Bhangra is a type of popular dance music, combining Punjabi folk traditions with Western pop music. (Punjab is India and Pakistan.) This fuse traditional drum based music with elements of reggae, raga, hip-hop, rock, soul, and dance music. Traditionally, Most popular folk dance of the Punjab is performed on festive occasions, particularly at weddings, along with sowing and harvest celebrations. The brightly dressed villagers dance vigorously in a large circle, accompanied by powerful drumming, clapping, and singing. Although Bhangra has possibly existed since as long ago as 300 BC, over the past forty years it has experienced new highs in popularity and innovation. The term “Bhangra” has gradually evolved and now refers to many different sub-classes of dance and music for many occasions.
Bhangra has come a long way in the 20th Century and has recently taken the entertainment industry by storm. Modern Bhangra has changed and evolved into more of a show instead of a celebration. There are now more like break dancing in patterns rather than just dancing in circle. Performers now use a mix of traditional Punjabi and modern western break dance moves. Modern Bhangra artists, in addition to recording and performing traditional Bhangra, have also fused Bhangra with other music genres, such as hip-hop, reggae, house, and drum-and-bass.
It’s really funny to watch because the dancers still wear the traditional outfits while on stage basically break dancing. The men wear what look like fans on their heads called Bhugaris, a long Punjabi style shirt called a kurta, and a Lungi which is a colorful piece of cloth wrapped around the waist. The women wear traditional Punjabi dress called a salvar kameez, which is composed of a long colorful shirts and baggy vibrant pants. They also wear a duppattas, a colorful cloth wrapped around the neck.
On the Sides of the stage (and sometimes dancing on stage) the percussions drums can be seen. Bhangra uses large Dhol drums, sometimes beaten bare hand and other times with a two canes. It is a high-bass drum. The width of the dhol skin is about fifteen inches in general and is held up by a strap around the players neck. http://www.binaswar.com/percusion2.htm
This is the Bhangra Empire (from California’s Bay Area) performing at Bruin Bhangra 2009. They placed first at this competition. From this angle you can really see the new style of dancing in patterns rather than just in a circle. The performers are following many of the traditional rules for dancing; they never show the bottom of their feet to the crowd for example.
This is Anakh E Gabroo (AEG) representing US East performing at Elite 8 Bhangra Invitational 2012. This was the third “competitive” performance of the night at Elite 8 Bhangra Invitational 2012. This show was held in Washington DC at the Warner Theater on March 3 2012. It has quickly become known as one of the “top tier” level competitions in both the performing and attending aspects. I really like the pep speech given by the leader at the beginning of this video before they go on stage. I also really like how colorful this performance. wear of groups of different color outfits and use that to make really cool patterns while dancing. Then, a girl turns out to be one of the guys dancing, which is very provocative for the culture. And at the end they interact with the crowd ,you see how the performers feel after and get a close up of what the costumes look like.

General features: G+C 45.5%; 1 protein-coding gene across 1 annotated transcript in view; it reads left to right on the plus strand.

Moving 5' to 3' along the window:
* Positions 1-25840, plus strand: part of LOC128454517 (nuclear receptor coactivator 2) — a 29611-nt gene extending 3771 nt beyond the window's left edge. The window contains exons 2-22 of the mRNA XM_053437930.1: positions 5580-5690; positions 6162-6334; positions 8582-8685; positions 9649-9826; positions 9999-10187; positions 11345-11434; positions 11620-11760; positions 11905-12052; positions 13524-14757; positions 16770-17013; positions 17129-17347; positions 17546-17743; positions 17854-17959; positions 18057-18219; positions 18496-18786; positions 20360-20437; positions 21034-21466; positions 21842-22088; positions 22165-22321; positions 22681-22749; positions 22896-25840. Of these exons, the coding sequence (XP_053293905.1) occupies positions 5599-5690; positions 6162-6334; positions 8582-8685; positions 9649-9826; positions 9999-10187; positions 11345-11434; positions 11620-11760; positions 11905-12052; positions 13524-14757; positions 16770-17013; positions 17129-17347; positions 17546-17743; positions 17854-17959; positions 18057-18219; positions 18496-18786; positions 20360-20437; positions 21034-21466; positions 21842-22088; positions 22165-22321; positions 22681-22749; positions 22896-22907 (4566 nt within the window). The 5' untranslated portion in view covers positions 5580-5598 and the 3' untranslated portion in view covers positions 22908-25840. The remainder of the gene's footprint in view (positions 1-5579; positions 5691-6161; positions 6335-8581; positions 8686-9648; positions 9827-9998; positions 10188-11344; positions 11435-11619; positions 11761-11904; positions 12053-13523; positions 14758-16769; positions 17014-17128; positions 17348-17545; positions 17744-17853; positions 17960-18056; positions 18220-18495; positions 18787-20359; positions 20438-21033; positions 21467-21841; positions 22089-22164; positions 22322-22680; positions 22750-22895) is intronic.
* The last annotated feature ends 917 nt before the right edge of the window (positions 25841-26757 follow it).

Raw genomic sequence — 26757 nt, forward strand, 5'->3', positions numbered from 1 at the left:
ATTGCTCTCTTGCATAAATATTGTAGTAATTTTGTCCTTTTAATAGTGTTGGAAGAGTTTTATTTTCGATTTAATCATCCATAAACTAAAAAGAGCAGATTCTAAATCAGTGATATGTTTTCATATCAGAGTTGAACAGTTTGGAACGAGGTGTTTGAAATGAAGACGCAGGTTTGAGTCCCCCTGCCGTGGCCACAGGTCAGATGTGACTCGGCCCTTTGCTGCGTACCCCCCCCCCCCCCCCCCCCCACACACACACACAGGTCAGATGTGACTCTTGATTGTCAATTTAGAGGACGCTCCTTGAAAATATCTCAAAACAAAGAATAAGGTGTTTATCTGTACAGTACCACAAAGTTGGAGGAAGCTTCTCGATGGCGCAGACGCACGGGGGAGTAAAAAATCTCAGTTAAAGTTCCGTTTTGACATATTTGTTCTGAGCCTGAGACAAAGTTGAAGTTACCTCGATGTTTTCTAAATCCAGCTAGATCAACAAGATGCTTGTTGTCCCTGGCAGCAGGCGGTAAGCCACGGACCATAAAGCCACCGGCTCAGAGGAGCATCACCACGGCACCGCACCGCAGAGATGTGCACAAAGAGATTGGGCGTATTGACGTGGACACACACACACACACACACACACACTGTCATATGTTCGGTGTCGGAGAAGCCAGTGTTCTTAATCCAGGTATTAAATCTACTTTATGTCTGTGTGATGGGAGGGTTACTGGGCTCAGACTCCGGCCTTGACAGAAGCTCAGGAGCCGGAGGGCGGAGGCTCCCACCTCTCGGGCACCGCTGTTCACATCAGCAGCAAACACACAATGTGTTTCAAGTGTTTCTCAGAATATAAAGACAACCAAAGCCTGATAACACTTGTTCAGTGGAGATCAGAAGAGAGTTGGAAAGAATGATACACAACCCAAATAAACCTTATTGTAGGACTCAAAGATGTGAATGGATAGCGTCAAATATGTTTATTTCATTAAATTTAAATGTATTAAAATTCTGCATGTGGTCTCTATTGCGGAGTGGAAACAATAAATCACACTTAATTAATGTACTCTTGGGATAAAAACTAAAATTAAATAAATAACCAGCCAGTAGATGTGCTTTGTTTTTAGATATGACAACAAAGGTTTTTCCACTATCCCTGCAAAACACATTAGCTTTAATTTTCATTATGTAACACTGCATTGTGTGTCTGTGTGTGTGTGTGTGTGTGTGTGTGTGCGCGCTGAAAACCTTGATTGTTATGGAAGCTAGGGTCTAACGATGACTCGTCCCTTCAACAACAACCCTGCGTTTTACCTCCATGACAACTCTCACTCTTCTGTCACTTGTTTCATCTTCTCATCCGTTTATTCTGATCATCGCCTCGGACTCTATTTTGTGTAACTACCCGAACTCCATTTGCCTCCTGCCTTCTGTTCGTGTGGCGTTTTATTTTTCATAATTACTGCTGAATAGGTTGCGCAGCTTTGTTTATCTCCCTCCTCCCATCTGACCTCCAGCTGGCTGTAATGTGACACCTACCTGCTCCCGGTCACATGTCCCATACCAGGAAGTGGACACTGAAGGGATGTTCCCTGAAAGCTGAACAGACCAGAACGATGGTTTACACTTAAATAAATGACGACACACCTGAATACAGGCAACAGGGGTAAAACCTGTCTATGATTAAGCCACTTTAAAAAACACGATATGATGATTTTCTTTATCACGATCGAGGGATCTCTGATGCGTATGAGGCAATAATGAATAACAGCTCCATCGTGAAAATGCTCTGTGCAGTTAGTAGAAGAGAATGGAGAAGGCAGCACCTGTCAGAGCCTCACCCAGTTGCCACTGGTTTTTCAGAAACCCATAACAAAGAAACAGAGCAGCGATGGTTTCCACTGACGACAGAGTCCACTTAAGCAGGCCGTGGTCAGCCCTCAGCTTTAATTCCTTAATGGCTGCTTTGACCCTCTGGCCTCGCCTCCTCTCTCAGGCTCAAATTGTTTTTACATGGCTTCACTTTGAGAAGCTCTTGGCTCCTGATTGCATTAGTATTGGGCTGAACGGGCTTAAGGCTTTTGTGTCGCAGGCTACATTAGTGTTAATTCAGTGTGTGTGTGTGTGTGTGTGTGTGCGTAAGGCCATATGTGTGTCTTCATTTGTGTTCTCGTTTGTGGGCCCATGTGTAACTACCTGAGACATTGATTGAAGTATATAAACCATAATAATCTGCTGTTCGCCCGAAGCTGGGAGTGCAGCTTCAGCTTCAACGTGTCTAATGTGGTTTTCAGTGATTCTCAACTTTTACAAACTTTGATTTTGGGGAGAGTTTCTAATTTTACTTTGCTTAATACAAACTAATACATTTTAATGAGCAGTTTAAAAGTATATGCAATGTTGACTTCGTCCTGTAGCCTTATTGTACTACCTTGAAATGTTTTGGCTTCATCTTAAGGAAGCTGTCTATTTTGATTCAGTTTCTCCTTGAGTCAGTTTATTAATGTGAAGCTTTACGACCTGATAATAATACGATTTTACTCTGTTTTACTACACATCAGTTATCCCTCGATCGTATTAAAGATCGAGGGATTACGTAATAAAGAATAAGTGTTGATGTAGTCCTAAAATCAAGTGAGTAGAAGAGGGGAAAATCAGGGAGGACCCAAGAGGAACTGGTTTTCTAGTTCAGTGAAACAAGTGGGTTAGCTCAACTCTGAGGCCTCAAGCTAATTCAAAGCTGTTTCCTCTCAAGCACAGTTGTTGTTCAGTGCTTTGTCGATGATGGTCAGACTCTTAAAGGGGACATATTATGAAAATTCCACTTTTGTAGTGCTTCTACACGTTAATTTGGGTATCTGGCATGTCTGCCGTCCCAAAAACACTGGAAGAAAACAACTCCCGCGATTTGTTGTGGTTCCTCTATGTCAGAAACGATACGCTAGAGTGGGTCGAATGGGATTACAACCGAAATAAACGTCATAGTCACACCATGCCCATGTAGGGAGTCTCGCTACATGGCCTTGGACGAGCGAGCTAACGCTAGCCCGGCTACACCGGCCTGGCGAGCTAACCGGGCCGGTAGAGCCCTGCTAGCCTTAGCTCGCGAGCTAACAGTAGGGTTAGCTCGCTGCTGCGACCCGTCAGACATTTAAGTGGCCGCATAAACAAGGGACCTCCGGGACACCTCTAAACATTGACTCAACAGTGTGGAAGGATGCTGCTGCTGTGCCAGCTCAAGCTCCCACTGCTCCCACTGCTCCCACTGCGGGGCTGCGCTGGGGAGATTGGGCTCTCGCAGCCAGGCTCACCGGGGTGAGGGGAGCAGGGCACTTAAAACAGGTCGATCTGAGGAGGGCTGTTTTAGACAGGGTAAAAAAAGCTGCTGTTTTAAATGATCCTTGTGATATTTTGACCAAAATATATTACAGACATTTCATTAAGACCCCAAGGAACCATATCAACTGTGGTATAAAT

This is Bhangra Empire performs at Halftime of the Golden State Warriors game as they take on the future 2011 NBA Champions, Dallas Mavericks. I think this is a great halftime show. The basketball court lines are set perfectly where everyone needs to dance. The dhol drummers are standing in the two pointer circle and the dancers use the rest of the court to make patterns. There is so much space that they can really spread out. Between 2:30 and 2:50 I love how when they play “Right Round” by Flo Rida, they climb on top of each other and bend backwards spinning around. The end of the performance is cool how they have “warriors” spelled across their backs. It really got the crowd going.
This is just a fun video of Simon Fraser University (SFU Bhangra) students surprise unsuspecting Canucks fans by performing a flash mob outside Rogers Arena. The beginning is kind of sketchy as they set up, but it’s funny to see the reactions. Obviously they couldn’t wear the crazy outfits and fun hats, but it was still very colorful. I don’t think the crowd knew it was bhangra, but they were entertained. This video just shows that anyone can enjoy the Punjabi culture, dance, and have fun.